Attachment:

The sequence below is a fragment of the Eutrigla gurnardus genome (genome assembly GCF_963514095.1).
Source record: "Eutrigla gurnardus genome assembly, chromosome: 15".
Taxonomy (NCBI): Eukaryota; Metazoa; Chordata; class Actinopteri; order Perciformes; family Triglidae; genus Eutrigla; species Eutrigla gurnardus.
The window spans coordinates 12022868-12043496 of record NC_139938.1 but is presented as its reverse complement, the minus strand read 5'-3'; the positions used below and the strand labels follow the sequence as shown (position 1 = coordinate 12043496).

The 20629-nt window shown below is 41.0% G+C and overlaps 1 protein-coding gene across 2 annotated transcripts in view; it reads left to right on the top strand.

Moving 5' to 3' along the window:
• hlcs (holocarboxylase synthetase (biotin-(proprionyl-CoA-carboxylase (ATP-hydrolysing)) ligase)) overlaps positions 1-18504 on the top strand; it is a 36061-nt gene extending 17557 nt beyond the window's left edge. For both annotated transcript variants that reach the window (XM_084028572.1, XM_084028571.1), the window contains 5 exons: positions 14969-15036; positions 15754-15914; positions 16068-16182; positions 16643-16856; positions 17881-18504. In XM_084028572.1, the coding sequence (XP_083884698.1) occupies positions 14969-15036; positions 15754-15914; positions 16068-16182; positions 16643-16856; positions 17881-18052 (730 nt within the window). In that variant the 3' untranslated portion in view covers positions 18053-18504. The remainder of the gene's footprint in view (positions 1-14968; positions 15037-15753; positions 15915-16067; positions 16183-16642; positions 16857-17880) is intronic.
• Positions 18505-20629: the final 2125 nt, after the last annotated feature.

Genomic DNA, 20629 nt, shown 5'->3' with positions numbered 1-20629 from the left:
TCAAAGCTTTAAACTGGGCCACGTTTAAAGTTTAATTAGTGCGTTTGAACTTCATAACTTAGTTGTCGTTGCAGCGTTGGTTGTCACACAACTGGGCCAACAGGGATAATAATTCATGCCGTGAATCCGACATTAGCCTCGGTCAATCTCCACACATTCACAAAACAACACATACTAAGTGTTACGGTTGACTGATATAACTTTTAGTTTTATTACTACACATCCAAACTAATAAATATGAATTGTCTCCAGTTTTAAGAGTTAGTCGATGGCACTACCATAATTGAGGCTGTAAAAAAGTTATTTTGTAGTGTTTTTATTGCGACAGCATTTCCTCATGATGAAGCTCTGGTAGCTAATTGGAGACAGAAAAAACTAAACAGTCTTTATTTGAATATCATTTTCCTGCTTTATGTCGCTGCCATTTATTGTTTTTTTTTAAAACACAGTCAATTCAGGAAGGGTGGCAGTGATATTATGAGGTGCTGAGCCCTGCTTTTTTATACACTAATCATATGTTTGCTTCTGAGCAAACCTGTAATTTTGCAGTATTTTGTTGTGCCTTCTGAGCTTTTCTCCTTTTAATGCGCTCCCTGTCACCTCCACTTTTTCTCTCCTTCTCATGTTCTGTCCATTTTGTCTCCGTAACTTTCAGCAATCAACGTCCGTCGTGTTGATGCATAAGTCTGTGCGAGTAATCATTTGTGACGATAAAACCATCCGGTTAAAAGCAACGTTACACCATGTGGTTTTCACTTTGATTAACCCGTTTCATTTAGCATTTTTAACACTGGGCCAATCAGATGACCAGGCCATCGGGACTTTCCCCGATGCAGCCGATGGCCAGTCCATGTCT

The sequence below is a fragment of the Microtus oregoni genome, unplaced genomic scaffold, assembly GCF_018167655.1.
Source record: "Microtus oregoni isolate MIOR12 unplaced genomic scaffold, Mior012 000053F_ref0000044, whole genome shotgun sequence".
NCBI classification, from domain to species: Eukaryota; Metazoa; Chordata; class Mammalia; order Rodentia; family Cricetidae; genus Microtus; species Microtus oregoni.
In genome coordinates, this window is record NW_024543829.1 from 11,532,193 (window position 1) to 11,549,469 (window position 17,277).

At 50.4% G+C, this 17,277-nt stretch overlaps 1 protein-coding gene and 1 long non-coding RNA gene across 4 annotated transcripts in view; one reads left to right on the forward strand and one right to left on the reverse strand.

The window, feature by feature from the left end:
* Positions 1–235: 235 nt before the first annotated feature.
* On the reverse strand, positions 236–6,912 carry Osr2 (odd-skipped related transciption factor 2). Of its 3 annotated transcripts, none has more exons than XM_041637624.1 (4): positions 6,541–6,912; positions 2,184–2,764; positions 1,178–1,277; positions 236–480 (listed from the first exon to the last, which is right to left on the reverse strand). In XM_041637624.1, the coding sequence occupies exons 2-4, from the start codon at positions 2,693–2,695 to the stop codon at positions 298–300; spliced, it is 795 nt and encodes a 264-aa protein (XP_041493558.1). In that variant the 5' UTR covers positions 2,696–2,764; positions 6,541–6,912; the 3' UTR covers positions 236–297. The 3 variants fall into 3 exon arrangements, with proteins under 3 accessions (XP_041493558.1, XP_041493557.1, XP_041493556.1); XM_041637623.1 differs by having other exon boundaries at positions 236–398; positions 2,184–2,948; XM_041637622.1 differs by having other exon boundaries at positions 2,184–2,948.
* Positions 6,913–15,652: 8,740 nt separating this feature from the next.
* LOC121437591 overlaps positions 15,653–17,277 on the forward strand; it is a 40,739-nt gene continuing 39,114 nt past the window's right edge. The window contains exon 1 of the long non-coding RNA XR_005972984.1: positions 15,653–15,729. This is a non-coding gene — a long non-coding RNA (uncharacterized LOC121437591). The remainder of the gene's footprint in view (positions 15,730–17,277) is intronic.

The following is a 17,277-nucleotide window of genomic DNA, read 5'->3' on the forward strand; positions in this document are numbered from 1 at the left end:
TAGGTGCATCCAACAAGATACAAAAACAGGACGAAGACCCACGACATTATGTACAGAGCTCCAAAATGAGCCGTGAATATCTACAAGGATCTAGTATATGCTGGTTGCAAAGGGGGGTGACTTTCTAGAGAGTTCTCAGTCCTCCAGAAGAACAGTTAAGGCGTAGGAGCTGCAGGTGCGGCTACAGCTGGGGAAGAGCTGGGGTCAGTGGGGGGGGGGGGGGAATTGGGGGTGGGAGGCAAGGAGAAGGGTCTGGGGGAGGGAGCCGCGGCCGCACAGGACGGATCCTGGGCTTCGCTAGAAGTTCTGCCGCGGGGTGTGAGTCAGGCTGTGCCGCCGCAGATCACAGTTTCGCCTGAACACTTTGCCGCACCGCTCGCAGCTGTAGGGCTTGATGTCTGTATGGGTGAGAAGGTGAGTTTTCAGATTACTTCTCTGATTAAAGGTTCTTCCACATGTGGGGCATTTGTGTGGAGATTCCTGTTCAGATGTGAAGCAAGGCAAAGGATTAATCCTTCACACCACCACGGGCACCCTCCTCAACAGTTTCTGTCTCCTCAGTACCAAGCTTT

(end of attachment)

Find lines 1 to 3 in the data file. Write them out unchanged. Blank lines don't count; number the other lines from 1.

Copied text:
The sequence below is a fragment of the Eutrigla gurnardus genome (genome assembly GCF_963514095.1).
Source record: "Eutrigla gurnardus genome assembly, chromosome: 15".
Taxonomy (NCBI): Eukaryota; Metazoa; Chordata; class Actinopteri; order Perciformes; family Triglidae; genus Eutrigla; species Eutrigla gurnardus.